# Boolean-Valued Function

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A **boolean-valued function** is a function of the type <math>f : X \to \mathbb{B},</math> where <math>X\!</math> is an arbitrary set and where <math>\mathbb{B}</math> is a boolean domain.

In the formal sciences — mathematics, mathematical logic, statistics — and their applied disciplines, a boolean-valued function may also be referred to as a characteristic function, indicator function, predicate, or proposition. In all of these uses it is understood that the various terms refer to a mathematical object and not the corresponding semiotic sign or syntactic expression.

In formal semantic theories of truth, a **truth predicate** is a predicate on the sentences of a formal language, interpreted for logic, that formalizes the intuitive concept that is normally expressed by saying that a sentence is true. A truth predicate may have additional domains beyond the formal language domain, if that is what is required to determine a final truth value.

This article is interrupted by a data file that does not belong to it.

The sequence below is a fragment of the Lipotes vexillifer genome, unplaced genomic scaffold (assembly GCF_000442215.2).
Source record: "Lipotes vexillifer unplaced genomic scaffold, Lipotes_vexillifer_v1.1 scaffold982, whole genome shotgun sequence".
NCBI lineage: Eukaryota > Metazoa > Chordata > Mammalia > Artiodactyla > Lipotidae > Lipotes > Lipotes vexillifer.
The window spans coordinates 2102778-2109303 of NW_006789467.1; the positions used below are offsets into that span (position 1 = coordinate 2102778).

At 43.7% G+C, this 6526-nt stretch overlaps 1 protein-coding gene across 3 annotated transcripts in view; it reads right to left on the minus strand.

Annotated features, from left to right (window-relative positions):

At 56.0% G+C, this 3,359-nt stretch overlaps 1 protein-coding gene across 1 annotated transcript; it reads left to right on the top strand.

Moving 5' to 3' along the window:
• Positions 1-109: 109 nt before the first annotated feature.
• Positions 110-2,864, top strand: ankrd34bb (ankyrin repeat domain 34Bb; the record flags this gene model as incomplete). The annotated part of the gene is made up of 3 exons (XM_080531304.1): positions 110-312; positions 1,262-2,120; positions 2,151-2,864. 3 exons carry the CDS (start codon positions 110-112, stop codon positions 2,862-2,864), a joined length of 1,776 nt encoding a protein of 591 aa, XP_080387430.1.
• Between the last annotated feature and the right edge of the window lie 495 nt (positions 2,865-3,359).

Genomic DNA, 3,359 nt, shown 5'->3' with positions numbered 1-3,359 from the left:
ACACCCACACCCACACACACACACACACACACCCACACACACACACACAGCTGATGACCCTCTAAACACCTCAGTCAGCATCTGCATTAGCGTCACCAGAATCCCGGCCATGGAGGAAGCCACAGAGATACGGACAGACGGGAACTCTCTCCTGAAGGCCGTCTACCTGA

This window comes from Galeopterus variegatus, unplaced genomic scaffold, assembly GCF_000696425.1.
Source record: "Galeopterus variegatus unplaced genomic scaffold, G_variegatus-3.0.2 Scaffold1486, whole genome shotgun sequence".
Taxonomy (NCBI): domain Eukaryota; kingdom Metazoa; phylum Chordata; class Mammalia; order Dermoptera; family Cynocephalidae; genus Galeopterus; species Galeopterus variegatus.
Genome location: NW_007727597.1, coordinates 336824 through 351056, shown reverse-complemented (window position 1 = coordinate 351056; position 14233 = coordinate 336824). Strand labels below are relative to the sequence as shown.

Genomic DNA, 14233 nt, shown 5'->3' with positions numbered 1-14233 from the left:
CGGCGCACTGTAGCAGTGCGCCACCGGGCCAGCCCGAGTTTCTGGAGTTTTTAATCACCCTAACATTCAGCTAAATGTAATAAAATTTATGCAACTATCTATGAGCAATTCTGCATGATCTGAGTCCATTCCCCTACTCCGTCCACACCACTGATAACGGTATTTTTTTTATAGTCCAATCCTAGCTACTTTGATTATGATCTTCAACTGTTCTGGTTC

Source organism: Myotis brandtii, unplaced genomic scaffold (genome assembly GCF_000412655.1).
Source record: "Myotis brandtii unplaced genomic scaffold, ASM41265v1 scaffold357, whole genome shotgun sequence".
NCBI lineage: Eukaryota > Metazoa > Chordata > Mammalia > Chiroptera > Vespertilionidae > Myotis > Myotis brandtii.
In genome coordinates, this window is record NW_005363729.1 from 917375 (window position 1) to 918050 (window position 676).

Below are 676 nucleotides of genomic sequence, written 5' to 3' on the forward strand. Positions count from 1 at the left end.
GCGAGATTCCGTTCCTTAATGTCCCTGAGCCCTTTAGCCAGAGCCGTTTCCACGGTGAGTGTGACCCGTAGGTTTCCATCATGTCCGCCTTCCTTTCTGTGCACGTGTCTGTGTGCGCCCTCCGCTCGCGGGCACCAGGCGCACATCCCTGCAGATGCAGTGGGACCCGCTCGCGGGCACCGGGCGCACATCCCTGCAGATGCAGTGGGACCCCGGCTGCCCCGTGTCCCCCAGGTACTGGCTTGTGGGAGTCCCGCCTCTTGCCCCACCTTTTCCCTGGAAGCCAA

## Contents

## Examples

A **binary sequence** is a boolean-valued function <math>f : \mathbb{N}^+ \to \mathbb{B}</math>, where <math>\mathbb{N}^+ = \{ 1, 2, 3, \ldots \},</math>. In other words, <math>f\!</math> is an infinite sequence of 0's and 1's.

A **binary sequence** of **length** <math>k\!</math> is a boolean-valued function <math>f : [k] \to \mathbb{B}</math>, where <math>[k] = \{ 1, 2, \ldots k \}.</math>

## References

- Brown, Frank Markham (2003),
*Boolean Reasoning: The Logic of Boolean Equations*, 1st edition, Kluwer Academic Publishers, Norwell, MA. 2nd edition, Dover Publications, Mineola, NY, 2003.

- Kohavi, Zvi (1978),
*Switching and Finite Automata Theory*, 1st edition, McGraw–Hill, 1970. 2nd edition, McGraw–Hill, 1978.

- Korfhage, Robert R. (1974),
*Discrete Computational Structures*, Academic Press, New York, NY.

- Mathematical Society of Japan,
*Encyclopedic Dictionary of Mathematics*, 2nd edition, 2 vols., Kiyosi Itô (ed.), MIT Press, Cambridge, MA, 1993. Cited as EDM.

- Minsky, Marvin L., and Papert, Seymour, A. (1988),
*Perceptrons, An Introduction to Computational Geometry*, MIT Press, Cambridge, MA, 1969. Revised, 1972. Expanded edition, 1988.

## Syllabus

### Focal nodes

### Peer nodes

### Logical operators

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Portions of the above article were adapted from the following sources under the GNU Free Documentation License, under other applicable licenses, or by permission of the copyright holders.